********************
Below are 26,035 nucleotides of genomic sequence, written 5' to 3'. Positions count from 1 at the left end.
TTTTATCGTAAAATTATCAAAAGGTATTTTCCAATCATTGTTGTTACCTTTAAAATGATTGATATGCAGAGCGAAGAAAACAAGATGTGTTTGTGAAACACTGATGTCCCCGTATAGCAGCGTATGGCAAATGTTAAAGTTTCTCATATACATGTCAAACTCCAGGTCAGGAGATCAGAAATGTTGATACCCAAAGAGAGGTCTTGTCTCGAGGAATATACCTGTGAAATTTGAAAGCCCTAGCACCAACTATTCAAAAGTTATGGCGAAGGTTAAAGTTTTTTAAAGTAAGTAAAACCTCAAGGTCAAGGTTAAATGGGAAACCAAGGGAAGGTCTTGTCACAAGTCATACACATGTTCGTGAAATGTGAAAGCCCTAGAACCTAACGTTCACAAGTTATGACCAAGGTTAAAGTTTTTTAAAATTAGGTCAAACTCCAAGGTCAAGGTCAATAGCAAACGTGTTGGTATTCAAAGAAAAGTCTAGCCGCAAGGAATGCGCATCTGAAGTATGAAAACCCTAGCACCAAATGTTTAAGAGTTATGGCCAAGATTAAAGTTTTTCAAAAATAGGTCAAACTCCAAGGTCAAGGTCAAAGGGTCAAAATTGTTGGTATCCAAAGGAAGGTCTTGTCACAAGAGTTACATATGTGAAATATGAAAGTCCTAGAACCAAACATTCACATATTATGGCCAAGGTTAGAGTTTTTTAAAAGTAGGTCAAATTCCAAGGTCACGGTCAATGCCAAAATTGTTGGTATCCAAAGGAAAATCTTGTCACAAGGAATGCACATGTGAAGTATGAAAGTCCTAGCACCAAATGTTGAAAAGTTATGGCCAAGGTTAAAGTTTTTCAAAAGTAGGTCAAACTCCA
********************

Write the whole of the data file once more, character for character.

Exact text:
Below are 26,035 nucleotides of genomic sequence, written 5' to 3'. Positions count from 1 at the left end.
TTTTATCGTAAAATTATCAAAAGGTATTTTCCAATCATTGTTGTTACCTTTAAAATGATTGATATGCAGAGCGAAGAAAACAAGATGTGTTTGTGAAACACTGATGTCCCCGTATAGCAGCGTATGGCAAATGTTAAAGTTTCTCATATACATGTCAAACTCCAGGTCAGGAGATCAGAAATGTTGATACCCAAAGAGAGGTCTTGTCTCGAGGAATATACCTGTGAAATTTGAAAGCCCTAGCACCAACTATTCAAAAGTTATGGCGAAGGTTAAAGTTTTTTAAAGTAAGTAAAACCTCAAGGTCAAGGTTAAATGGGAAACCAAGGGAAGGTCTTGTCACAAGTCATACACATGTTCGTGAAATGTGAAAGCCCTAGAACCTAACGTTCACAAGTTATGACCAAGGTTAAAGTTTTTTAAAATTAGGTCAAACTCCAAGGTCAAGGTCAATAGCAAACGTGTTGGTATTCAAAGAAAAGTCTAGCCGCAAGGAATGCGCATCTGAAGTATGAAAACCCTAGCACCAAATGTTTAAGAGTTATGGCCAAGATTAAAGTTTTTCAAAAATAGGTCAAACTCCAAGGTCAAGGTCAAAGGGTCAAAATTGTTGGTATCCAAAGGAAGGTCTTGTCACAAGAGTTACATATGTGAAATATGAAAGTCCTAGAACCAAACATTCACATATTATGGCCAAGGTTAGAGTTTTTTAAAAGTAGGTCAAATTCCAAGGTCACGGTCAATGCCAAAATTGTTGGTATCCAAAGGAAAATCTTGTCACAAGGAATGCACATGTGAAGTATGAAAGTCCTAGCACCAAATGTTGAAAAGTTATGGCCAAGGTTAAAGTTTTTCAAAAGTAGGTCAAACTCCA